Pubdate: Mon, 12 Jan 2009
Source: Vancouver Sun (CN BC)
Copyright: 2009 The Vancouver Sun
Author: Ian Mulgrew, Vancouver Sun
Bookmark: (Marijuana - Medicinal - Canada)
Bookmark: (Marijuana - Canada)
Bookmark: (Vancouver Island Compassion Society)


The B.C. Supreme Court has rejected complicated constitutional
arguments that deficiencies in the medical marijuana regime and
conflicting jurisprudence should invalidate the criminal drug law.

In an important, cogent 18-page judgment released Friday, Justice
Austin Cullen quashed the suggestion that pot smokers should get an
exemption from the criminal law because the medical marijuana scheme
isn't working.

He acknowledged that the pot prohibition is constitutional only as
long as medical need is accommodated: "There must be a
constitutionally acceptable exemption from prosecution for seriously
ill people with legitimate medical needs for the drug."

But that doesn't mean any constitutional deficiency or any
inefficiency in the medical marijuana program necessarily subverts the
criminal law.

Cullen parsed several conflicting Ontario, B.C., federal and Supreme
Court of Canada rulings involving the relationship between the
national medical marijuana regulations and the drug

Cullen explained that in his view, the two most important court
decisions spelled out a simple principle -- the validity of the
criminal law was tied to an effective exemption for medical users and,
if that exemption is lacking in any way, the courts have a duty to
address that issue rather than target a prohibition that has already
received the Supreme Court of Canada's blessing.

No matter what the concern, the courts must impose the least intrusive
and the most precise solution.

If the medical program is ailing, it's patients that require a remedy,
not scofflaws smoking a reefer on a B.C. ferry.

Justice Cullen was sitting as an appeal judge on the summary
provincial court conviction of Ryan Poelzer, arrested May 18, 2007
after smoking a joint as the ship pulled into Langdale. An off-duty
cop was offended and alerted the RCMP.

As he disembarked, Poelzer was stopped and in his backpack police
found 78.3 grams of marihuana, 8.6 grams of hash, and assorted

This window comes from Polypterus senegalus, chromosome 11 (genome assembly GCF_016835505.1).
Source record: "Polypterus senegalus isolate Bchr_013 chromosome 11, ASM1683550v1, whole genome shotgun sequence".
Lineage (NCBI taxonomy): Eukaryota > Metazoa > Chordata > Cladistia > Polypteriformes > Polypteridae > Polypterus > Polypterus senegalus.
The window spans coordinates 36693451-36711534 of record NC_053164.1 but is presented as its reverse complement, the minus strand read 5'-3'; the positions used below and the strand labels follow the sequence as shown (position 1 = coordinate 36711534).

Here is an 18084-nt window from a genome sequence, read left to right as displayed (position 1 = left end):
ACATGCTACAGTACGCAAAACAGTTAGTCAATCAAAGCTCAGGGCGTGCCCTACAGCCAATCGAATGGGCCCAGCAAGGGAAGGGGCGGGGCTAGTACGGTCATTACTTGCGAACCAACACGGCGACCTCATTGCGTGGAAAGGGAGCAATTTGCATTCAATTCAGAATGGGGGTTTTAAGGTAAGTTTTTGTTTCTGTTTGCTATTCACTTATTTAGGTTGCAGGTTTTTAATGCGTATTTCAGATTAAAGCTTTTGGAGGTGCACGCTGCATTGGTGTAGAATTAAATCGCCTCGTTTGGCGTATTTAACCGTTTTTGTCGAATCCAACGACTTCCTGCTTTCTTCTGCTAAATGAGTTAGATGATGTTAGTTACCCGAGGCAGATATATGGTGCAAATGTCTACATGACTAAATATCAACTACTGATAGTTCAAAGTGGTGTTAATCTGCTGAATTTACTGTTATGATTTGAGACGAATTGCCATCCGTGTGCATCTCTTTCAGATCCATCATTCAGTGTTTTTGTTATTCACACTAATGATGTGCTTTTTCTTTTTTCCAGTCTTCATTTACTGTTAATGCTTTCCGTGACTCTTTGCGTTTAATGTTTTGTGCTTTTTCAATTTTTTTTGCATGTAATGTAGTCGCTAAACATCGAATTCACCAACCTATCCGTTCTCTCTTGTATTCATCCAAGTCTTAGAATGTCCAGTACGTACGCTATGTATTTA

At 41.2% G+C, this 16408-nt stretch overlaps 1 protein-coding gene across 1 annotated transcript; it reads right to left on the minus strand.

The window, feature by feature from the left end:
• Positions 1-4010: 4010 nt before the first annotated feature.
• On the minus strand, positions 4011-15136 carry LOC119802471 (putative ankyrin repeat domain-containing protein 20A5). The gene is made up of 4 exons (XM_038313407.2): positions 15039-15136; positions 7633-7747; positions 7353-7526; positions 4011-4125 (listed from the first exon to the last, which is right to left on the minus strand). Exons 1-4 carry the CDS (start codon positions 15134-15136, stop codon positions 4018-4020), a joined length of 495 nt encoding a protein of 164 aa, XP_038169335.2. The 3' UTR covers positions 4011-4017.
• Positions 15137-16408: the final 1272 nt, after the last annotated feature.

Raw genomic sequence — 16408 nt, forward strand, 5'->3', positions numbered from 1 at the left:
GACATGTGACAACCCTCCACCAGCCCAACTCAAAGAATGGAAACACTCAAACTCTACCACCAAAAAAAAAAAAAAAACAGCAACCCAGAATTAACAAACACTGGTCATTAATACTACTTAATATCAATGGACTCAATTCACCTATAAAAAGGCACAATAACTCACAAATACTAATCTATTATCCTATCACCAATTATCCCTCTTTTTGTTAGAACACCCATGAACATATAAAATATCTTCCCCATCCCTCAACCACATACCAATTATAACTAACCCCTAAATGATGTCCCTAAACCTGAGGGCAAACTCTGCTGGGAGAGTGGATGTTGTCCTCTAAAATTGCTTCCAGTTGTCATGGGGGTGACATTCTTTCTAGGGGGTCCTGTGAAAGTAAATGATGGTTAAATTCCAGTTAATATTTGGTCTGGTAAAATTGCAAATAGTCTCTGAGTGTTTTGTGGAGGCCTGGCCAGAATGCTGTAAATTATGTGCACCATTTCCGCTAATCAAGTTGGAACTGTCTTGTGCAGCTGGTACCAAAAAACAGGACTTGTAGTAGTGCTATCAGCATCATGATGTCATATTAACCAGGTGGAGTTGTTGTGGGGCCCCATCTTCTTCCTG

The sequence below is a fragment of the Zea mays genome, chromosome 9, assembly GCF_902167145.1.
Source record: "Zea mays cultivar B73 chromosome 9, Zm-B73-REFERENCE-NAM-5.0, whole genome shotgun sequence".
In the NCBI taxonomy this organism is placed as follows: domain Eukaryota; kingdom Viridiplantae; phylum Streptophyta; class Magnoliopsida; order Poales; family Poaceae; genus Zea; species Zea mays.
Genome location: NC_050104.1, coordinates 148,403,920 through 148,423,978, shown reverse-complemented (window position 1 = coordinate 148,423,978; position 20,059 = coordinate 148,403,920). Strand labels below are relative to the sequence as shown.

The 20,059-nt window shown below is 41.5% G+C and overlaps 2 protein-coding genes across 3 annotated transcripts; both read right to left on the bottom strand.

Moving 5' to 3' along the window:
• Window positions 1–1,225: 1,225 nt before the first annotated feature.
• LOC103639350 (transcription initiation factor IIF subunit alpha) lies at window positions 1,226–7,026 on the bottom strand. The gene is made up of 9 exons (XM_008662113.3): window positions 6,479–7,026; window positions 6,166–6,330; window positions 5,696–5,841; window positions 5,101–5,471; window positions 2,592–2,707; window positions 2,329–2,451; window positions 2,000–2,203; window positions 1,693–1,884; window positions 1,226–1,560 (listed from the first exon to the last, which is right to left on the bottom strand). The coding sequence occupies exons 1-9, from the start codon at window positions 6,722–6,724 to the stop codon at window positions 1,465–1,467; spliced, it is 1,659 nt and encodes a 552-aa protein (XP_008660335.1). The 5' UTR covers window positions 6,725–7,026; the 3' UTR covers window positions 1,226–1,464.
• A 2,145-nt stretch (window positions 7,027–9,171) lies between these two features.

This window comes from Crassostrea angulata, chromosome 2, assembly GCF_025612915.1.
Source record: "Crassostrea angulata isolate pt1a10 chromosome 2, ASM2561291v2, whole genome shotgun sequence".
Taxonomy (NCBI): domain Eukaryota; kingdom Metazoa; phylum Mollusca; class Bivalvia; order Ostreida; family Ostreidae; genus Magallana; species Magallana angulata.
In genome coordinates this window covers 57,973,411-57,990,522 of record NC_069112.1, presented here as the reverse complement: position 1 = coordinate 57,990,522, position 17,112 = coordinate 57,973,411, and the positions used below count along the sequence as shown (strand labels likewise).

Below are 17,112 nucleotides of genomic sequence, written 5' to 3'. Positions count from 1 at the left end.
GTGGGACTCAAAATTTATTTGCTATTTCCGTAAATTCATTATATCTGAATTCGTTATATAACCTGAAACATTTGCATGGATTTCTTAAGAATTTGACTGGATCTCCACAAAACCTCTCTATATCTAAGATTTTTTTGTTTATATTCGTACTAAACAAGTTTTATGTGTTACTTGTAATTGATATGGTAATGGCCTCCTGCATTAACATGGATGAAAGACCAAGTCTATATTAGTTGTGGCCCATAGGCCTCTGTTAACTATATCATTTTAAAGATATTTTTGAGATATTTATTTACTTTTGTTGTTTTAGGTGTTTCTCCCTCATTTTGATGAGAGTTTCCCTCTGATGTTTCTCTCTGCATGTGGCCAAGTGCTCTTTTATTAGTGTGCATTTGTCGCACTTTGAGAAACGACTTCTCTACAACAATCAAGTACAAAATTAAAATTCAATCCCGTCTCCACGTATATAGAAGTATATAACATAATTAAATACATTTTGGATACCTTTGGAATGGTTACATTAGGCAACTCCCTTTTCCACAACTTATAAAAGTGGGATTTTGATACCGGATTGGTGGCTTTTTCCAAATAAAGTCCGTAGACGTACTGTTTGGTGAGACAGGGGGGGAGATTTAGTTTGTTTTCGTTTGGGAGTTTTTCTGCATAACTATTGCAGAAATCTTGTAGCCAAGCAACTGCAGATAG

paraphernalia and pro-drug literature.

Poelzer was charged with possession, convicted and handed a six-month
conditional sentence.

His lawyer Kirk Tousaw argued the conviction should be overturned
because acknowledged deficiencies in the medical marijuana regulations
at the time of Poelzer's arrest rendered the cannabis prohibition
invalid, or, alternatively, the conflicting rulings across the country
made the state of the law so confused, prosecution constituted an
abuse of process.

The provincial court judge dismissed those propositions.

The medical regulations had been found valid, she said, adding she was
not bound by the Ontario, federal or previous B.C. cases cited by Tousaw.

There was no confusion about the state of the law -- possessing pot
was illegal and Poelzer knew that.

Cullen agreed.

"In British Columbia, there is no binding authority that section 4(1)
is of no force and effect in the absence of a constitutionally
acceptable exemption for medical marijuana users," he said.

The Supreme Court of Canada has upheld the prohibition against
possession of marijuana, Cullen emphasized, and nothing has happened
since that decision that would justify a B.C. court declaring the
criminal law "to be of no force and effect, or in treating it as such.

"To do so," he said, "would be to fashion or provide a remedy that in
the words of the Ontario Court of Appeal would be 'overly broad and
inadequately tailored to the constitutional deficiencies in the
[medical program].'"

Cullen added wryly that Poelzer couldn't have been too confused by the
conflicting jurisprudence, because some of the conflicting cases his
lawyer cited had not yet occurred.

Tousaw said his client was disappointed.

A decision in a second key B.C. Supreme Court case focusing on the
legal penumbra between the medical regulations and the criminal law is
due next month.

It is more complicated because it involves the Vancouver Island
Compassion Club. 
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